To the Reformers this was a gross distortion of biblical and early church (2rd-5th century) worship practices. One of their greatest achievements was to restore intelligent, unified participation by the body of Christ in worship. They transformed the people from uncomprehending observers of the worship of the sacrificing priests into an active royal priesthood. Calvin, echoing the early church fathers, insisted that each Christian bears the exalted title of sacrificer, and therefore has a rightful place in the offering of praise and prayer in the liturgy. It is not the priest alone who has access into the heavenly sanctuary, but rather every member of the body of Christ has heavenly access into God’s throne room on the Lord’s Day. In the New Covenant there are no degrees of nearness (as there were in the Old Covenant), but every worshiper is a "saint," that is, one who has sanctuary access.

This, of course, is the great Reformation principle of the priesthood of all believers. The principle manifestation and evidence of the reality of this fundamental truth takes place during corporate worship as the whole congregation participates in offering to God prayer and praise. The congregation prays, praises, and communes with God. The pastor does not worship for them as a proxy; the people worship as the pastor leads them. Thus, the Reformers restored many of the pre-medieval practices of the post-Apostolic church. They intentionally sought to recover what has been called "Old Catholic" forms of worship while bypassing the distortions of medieval Roman Catholic liturgical rites. The Reformers restored frequent communion. They all sought to reintroduce weekly communion at every Lord’s Day worship service. They all effectively revived preaching and teaching so that the people could be instructed by God’s Word at least every week. They all brought the recitation of the creeds by the congregation back into the worship service. They all rediscovered the inspired Psalms as the prayer- and hymnbook of the Church.

Moreover, congregational singing was resurrected and became one of the hallmarks of Reformation worship. Calvin discusses music and singing under the heading of prayer. The people were taught to sing the Psalms in corporate worship, since the Psalter is the prayer book of the Bible. All the Reformers wrote model liturgies and prayers for use in the churches. This revival of congregational prayer was based squarely on the priesthood of all believers, which demanded that the people participate in the prayers and not just listen to them. In fact, the liturgies of the Reformers, Calvin included, were much more fixed than we modern Americans would feel comfortable with. The point I am trying to make here, though, is that congregational praying of pre-composed prayers, either spoken or sung, has a long and venerable history in Reformation churches and ought not to be jettisoned merely because they are not familiar forms to twentieth century American Presbyterians.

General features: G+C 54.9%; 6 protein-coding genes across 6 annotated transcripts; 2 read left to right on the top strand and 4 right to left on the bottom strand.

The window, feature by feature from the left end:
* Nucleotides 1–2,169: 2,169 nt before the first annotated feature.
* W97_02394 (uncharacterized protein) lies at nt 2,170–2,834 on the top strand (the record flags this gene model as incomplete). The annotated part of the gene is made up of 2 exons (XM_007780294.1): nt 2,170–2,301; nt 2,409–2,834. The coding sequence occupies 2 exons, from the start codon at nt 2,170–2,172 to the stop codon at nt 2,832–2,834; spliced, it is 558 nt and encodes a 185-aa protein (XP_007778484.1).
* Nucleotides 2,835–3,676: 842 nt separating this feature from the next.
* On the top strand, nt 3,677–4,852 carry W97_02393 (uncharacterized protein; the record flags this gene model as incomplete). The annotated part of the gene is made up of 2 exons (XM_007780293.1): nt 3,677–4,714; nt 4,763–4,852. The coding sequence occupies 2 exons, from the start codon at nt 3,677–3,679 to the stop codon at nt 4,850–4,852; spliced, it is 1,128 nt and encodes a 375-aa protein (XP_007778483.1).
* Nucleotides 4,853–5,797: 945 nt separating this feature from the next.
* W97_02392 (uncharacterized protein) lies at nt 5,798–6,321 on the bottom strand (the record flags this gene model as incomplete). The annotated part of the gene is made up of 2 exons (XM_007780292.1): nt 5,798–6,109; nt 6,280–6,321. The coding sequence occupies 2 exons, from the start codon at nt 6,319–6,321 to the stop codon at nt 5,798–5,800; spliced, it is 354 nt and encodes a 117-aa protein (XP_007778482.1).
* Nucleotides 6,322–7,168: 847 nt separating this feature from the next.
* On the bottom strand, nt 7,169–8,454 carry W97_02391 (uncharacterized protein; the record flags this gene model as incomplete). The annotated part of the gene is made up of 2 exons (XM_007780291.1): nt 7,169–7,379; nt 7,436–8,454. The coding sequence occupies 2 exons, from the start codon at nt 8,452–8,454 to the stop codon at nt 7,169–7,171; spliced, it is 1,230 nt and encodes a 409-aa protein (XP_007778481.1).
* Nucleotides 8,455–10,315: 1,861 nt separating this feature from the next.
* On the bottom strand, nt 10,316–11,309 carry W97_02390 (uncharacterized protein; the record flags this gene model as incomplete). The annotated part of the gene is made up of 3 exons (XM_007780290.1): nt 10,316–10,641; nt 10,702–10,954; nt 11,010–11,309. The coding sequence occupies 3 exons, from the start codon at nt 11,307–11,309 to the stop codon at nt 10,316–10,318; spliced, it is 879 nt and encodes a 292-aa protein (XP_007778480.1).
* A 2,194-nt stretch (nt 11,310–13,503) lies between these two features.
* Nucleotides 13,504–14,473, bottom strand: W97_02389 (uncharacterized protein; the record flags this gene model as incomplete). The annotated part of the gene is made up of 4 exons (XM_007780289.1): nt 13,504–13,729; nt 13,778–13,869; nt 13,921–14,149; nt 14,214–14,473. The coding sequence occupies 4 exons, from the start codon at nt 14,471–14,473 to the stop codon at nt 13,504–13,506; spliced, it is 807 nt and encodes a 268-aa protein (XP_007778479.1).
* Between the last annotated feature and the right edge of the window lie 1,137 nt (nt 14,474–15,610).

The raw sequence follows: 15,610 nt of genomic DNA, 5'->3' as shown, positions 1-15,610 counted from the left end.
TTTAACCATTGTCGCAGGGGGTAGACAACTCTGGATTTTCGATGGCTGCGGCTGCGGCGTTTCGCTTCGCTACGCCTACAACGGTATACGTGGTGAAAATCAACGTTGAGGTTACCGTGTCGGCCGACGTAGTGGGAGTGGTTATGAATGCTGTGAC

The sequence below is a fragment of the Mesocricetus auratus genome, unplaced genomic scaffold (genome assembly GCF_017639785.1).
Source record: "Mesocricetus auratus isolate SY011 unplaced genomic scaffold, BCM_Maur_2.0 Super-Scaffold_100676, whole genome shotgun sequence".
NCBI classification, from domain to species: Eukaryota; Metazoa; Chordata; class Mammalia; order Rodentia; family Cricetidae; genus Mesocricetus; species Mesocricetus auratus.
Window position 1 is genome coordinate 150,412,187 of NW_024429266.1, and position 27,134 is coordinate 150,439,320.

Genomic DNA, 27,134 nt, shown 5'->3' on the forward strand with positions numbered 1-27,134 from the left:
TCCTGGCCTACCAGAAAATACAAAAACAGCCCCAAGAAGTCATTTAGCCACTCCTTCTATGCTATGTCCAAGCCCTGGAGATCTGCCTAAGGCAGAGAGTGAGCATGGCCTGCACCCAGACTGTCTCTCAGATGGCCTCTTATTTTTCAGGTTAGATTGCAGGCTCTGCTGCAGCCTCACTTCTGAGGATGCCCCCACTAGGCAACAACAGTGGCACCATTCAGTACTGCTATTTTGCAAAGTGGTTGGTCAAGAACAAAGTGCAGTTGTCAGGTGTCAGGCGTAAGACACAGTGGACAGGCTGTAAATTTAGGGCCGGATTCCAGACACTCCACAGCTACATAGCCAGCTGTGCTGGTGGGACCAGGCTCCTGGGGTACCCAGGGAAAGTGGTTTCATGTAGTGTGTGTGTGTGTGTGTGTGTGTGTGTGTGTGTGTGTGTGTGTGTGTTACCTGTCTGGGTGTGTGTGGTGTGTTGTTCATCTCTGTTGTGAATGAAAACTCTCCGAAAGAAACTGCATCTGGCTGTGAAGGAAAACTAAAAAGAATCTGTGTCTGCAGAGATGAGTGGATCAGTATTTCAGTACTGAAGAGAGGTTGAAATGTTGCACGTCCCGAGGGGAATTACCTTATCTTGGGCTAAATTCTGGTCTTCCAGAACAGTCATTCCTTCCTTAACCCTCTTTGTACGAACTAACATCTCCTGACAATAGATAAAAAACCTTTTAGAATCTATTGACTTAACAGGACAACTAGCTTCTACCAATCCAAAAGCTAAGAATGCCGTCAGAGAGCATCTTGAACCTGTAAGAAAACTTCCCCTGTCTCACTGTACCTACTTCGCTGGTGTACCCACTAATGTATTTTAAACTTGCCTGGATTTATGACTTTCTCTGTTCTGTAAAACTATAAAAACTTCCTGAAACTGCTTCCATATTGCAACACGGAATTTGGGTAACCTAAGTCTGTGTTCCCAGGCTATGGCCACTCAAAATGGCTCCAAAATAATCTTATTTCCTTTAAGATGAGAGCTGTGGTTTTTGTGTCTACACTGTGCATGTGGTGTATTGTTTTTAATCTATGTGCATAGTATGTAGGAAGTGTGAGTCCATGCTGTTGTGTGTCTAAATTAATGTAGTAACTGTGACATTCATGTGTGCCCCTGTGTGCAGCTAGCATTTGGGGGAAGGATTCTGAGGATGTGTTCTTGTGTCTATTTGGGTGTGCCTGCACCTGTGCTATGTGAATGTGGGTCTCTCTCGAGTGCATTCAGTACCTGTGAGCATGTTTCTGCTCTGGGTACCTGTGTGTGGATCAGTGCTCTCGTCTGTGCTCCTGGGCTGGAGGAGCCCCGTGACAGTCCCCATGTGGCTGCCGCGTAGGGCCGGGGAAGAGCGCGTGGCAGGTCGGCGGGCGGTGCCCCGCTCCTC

Exposing an Absurd Objection

Back to the main issue: What about pre-composed prayers recited by the congregation? I often hear a complaint that runs like this: "How can I pray what someone else wrote? These words are being ‘forced’ on me. They are not coming from my heart and so I should not be made to pray them. I am against all forms of liturgies that are imposed on the congregation. They put the Spirit in a straight jacket." This kind of objection is often sincere and well meaning, but (to be frank) it is easily reduced to absurdity.

If the only prayer that a participant in the congregation can pray during a worship service is one which comes spontaneously from the individual worshiper’s heart, then, first of all, congregational worship as such is ruled out. People must do things together in congregational worship. The people of God gather together as a community, to offer unified prayer and praise to the Father through the Son in the power of the Holy Spirit. If all prearranged liturgies and prayers per se are impositions on the individual worshiper’s freedom, then the only thing left is for everyone to gather and worship the Lord spontaneously as individuals. (This radical "free" worship is fundamental to Quaker worship.) But even then you run into trouble. If worship must be free in the sense that no external forms are allowed whatsoever, then no one, not the pastor, nor anyone in the congregation could ever be allowed to impose any form on anyone in congregation, except possibly if a unanimous vote was taken each time a suggestion was made. To press a little more, someone would have to determine the time to begin the service and this would be an artificially imposed regulation that would shackle the Spirit’s freedom. Some people many not be ready to worship at 9:00 A.M.! Why restrict their freedom in the Spirit?

We must be clear on this point. If one objects to pre-composed prayers because one believes they unnecessarily bind the conscience of the believer to a particular form, then logically one must also reject all hymns, all prayers spoken by the pastor, and, indeed, any order of service whatsoever. If pre-composed spoken prayers are a hindrance to the spontaneity of the Spirit, then so are pre-composed sung hymns! After all, hymns are prayers, pre-composed prayers. Singing is just a heightened form of speech, glorified and beautified speech. Not many people ever really think clearly about this. There is really no fundamental difference between a congregational prayer recited in unison by the people and one that is sung in unison by the people. Make no mistake about it, hymns are pre-composed prayers of praise or petition written (usually) by someone outside of the congregation and "imposed" on the people by whoever prepares the bulletin. These hymns (to continue our reductio ad absurdum argument) then become an imposed, alien form which stifles the freedom of the Spirit and hinders all heartfelt spontaneity. Logically, one would also be forced to reject all prayers by the pastor as well, since the pastor’s prayers are nothing but an external form of prayer imposed on the congregation. I think you get the point now. Formal prayer is not necessarily the same as formalism.